Notes from the back row 

No buzz to Bee; no hope for Poseidon

You know those lazy days when you just don’t feel like doing anything except laying on the couch, eating chips, smoking footers, and watching whatever is on TV? Those days can be great (as long as you don’t string too many of them together in a row) and one of the things that can really add to the fun is watching the American national spelling bee on ESPN (’cause, you know, spelling is a sport). For some reason watching young, home-schooled social retards sweating nervously on a stage trying to spell appoggiatura is pretty good entertainment.

Hollywood has caught on to this (can you say "getting desperate") and they’ve actually paid someone to make an inspirational drama, not a documentary, about an inner-city, underdog black girl who, against all odds, makes it to the Scripps National Spelling Bee finals. Of course if you’ve ordered a coffee from Starbucks lately you already know this, as part of the film’s marketing plan was to plaster its cryptic name, Akeelah and the Bee , on every Starbucks cup. The value of attaching your product’s name to a piece of litter is a time-proven concept. But enough about that, what about the film? Can you spell "mediocre"?

Akeelah lives in the ghetto, her now-dead father taught her to love language and she’s a bright girl who’s talked into giving the national spelling bee a try. Against her mother’s wishes I might add, but don’t worry, she comes around just in time to make for an uplifting ending.

Despite the usual clichés (just once I want to see an Asian kid who’s not the hard-working, driven competitor) and some easy coincidences, Akeelah… is still pretty touching and holds the usual good messages for your children. (Good luck talking them into watching a spelling movie when MI:3 is playing two screens away.) Keke Palmer, the young actress, does an admirable job and keeps the film from delving too deeply into cutesy-kid mode (think Dakota Fanning, then resist urge to vomit).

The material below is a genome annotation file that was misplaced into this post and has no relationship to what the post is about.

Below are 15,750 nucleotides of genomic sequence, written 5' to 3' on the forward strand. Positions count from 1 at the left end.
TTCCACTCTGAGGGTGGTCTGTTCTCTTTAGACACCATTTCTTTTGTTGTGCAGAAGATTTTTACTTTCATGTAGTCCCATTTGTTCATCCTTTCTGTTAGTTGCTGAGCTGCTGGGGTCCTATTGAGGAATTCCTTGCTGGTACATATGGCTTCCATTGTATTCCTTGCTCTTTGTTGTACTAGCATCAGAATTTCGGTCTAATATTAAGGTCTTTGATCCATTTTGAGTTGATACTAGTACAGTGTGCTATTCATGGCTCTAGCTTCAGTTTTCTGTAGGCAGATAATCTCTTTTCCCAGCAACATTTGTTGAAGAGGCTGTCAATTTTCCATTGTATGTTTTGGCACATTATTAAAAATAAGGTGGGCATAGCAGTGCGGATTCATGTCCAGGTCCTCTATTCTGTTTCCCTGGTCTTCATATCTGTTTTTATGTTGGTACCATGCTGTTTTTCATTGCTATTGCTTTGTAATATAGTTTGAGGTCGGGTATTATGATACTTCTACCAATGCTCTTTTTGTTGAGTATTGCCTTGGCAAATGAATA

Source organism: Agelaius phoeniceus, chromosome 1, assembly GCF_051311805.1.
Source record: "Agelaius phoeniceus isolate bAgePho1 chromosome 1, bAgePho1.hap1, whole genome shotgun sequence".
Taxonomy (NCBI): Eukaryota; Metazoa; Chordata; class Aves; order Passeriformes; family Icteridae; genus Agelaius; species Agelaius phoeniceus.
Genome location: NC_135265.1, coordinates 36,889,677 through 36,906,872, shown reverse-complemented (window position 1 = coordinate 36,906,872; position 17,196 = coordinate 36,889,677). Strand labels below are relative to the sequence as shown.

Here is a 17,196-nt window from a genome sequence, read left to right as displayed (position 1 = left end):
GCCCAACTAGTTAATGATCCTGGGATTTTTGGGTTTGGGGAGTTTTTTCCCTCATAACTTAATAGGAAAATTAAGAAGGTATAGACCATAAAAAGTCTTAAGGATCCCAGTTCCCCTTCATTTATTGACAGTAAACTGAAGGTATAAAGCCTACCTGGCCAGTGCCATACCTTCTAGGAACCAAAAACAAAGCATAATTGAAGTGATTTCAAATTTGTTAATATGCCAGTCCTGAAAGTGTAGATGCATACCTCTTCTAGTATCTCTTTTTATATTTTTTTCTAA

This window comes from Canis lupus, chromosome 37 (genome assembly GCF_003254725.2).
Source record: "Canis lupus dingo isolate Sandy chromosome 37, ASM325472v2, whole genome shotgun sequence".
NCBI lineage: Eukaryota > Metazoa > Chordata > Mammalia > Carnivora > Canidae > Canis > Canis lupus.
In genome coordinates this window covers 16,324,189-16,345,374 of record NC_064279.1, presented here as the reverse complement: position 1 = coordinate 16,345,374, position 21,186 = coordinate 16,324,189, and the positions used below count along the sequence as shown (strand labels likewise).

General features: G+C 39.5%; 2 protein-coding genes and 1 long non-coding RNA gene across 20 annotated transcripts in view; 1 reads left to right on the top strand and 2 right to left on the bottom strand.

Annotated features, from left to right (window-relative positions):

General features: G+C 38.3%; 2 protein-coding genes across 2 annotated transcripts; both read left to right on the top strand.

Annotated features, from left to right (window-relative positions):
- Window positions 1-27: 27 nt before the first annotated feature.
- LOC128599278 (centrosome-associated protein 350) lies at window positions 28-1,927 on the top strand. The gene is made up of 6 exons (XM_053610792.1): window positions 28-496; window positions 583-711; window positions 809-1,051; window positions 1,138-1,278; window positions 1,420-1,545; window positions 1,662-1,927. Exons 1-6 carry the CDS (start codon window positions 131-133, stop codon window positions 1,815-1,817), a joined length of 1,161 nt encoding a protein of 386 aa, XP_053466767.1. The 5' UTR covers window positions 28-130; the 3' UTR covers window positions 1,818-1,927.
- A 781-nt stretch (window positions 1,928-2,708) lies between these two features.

Really though, rent Spellbound if you want to watch a film about spelling bees. It’s a documentary and a damn good one at that. Comparatively, Akeelah flounders a bit.

Speaking of floundering, in the water this time, Poseidon , the latest big-budget disaster flick, also opens this week at the Village 8. Based on 1973’s cultish-trash classic The Poseidon Adventure , this movie is like Titanic only with a huge wave replacing the iceberg. It’s New Year’s Eve aboard the Poseidon and all the rich white people are celebrating while the ethnics go about their work, serving and cleaning up. Then the wave hits, the boat sinks and a group of survivors must combine their MacGyver skills with some sudden Navy SEAL-like breath holding abilities to escape the boat.

The problem is you don’t ever get a chance to care about any of the characters before the action starts taking them out.

Wolfgang Peterson ( Troy) is usually a killer director but he seems to coast on this one, relying on special effects to create drama. But drama isn’t just things happening, it’s things happening to people. People you have an interest in. This is where Wolfgang falters. I’m pretty big on disaster movies but this one’s too predictable, too rushed, and some people could even say too sneakily racist, to really stay afloat.

If you’re really into disaster flicks United 93 , the 9/11 airplane movie, opens this week at Village 8 too. I’ve already given my stance on that. I think it’s unnecessary and who wants to watch a movie when you already know how it ends?

AT VILLAGE 8 May 12-18: United 93; Akeelah and the Bee; Just My Luck; Poseidon; RV; Stick It; Friends with Money; Mission Impossible 3.

AT RAINBOW THEATRE May 12-18: Curious George , 7 p.m.; Inside Man , 9 p.m.


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